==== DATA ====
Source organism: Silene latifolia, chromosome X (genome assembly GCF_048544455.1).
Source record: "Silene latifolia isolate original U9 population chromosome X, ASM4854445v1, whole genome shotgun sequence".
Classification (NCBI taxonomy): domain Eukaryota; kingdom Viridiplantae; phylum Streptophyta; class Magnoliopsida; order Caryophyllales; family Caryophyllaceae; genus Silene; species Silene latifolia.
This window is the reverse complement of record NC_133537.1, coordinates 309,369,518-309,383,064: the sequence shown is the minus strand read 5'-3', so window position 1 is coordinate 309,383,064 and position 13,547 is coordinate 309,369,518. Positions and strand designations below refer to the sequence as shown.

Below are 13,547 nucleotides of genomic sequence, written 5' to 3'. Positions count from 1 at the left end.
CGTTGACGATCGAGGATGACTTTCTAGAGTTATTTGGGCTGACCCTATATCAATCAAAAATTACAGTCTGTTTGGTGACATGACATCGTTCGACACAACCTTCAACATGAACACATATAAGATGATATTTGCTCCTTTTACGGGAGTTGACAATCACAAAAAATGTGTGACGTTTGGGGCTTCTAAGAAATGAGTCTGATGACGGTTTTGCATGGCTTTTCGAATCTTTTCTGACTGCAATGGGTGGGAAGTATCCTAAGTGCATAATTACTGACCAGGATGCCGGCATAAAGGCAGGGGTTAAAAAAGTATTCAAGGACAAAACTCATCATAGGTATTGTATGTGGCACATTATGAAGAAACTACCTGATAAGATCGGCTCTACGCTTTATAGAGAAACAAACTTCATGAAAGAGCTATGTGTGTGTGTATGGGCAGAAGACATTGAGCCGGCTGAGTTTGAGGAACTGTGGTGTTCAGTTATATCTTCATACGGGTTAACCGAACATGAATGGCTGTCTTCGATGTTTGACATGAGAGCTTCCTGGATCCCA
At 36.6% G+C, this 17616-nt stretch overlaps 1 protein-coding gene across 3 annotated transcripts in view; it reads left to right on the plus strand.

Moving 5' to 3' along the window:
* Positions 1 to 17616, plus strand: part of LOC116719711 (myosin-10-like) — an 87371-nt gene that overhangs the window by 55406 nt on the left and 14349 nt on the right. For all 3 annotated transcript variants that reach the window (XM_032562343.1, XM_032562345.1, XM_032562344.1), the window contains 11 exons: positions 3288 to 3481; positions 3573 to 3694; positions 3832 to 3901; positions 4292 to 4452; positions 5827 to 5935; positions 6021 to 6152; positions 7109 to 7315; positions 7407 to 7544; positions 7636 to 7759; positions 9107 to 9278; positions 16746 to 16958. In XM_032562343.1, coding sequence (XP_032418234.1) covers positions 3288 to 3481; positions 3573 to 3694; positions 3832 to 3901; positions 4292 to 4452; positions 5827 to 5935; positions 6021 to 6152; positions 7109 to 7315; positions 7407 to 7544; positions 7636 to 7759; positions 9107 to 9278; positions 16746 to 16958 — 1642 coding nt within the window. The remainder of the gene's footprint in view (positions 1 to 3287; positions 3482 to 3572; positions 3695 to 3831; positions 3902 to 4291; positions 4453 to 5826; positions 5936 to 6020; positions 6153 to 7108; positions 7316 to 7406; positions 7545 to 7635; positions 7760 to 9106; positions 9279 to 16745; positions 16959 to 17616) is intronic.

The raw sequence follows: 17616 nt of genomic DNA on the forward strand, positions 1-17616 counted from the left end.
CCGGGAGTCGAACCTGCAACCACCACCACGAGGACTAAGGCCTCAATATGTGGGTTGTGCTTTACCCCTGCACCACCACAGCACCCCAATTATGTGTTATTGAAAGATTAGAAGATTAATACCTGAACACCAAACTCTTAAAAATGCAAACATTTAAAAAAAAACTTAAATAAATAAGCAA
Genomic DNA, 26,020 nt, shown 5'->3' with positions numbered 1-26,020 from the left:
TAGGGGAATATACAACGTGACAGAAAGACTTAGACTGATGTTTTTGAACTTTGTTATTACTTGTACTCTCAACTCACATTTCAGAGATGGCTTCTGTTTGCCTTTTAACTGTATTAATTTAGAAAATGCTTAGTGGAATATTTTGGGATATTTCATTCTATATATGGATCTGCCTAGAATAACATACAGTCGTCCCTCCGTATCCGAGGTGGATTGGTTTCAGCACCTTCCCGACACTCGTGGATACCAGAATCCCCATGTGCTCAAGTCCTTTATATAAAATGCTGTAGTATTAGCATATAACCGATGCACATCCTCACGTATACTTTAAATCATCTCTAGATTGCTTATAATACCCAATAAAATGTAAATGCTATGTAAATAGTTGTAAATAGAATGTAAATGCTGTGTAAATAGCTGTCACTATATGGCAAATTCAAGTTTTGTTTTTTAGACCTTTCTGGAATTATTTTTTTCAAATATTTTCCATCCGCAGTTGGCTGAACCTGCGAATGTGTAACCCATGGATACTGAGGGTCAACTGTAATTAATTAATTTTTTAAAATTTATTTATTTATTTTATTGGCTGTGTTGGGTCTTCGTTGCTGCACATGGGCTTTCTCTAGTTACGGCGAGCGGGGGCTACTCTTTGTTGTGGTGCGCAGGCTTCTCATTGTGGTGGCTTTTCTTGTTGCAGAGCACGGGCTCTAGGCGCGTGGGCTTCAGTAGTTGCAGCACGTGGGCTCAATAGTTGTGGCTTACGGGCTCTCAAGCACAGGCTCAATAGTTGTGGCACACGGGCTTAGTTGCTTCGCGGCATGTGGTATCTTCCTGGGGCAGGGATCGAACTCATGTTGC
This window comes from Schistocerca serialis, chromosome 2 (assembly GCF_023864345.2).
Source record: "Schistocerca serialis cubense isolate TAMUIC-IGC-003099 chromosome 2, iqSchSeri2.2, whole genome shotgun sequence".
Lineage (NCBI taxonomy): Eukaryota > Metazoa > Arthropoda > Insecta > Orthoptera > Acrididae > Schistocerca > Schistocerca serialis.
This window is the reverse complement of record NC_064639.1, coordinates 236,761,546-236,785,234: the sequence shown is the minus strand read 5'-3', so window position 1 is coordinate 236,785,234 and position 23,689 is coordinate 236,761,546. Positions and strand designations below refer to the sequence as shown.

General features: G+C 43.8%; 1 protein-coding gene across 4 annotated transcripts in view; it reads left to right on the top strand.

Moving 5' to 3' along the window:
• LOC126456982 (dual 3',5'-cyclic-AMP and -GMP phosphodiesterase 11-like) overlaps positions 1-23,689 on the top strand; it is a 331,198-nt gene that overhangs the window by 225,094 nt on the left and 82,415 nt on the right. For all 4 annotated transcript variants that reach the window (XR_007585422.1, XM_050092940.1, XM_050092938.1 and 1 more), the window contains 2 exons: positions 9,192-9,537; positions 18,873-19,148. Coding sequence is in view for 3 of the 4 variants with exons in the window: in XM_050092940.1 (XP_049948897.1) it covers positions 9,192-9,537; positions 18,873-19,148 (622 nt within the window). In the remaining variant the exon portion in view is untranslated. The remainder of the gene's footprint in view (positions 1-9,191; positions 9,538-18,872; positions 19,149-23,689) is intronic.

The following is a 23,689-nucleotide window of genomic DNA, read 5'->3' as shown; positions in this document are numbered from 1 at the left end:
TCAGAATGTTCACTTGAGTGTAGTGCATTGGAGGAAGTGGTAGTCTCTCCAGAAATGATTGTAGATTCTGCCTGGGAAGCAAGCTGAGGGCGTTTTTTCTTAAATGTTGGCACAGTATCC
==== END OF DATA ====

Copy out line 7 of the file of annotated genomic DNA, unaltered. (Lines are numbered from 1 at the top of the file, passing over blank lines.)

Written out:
At 36.6% G+C, this 17616-nt stretch overlaps 1 protein-coding gene across 3 annotated transcripts in view; it reads left to right on the plus strand.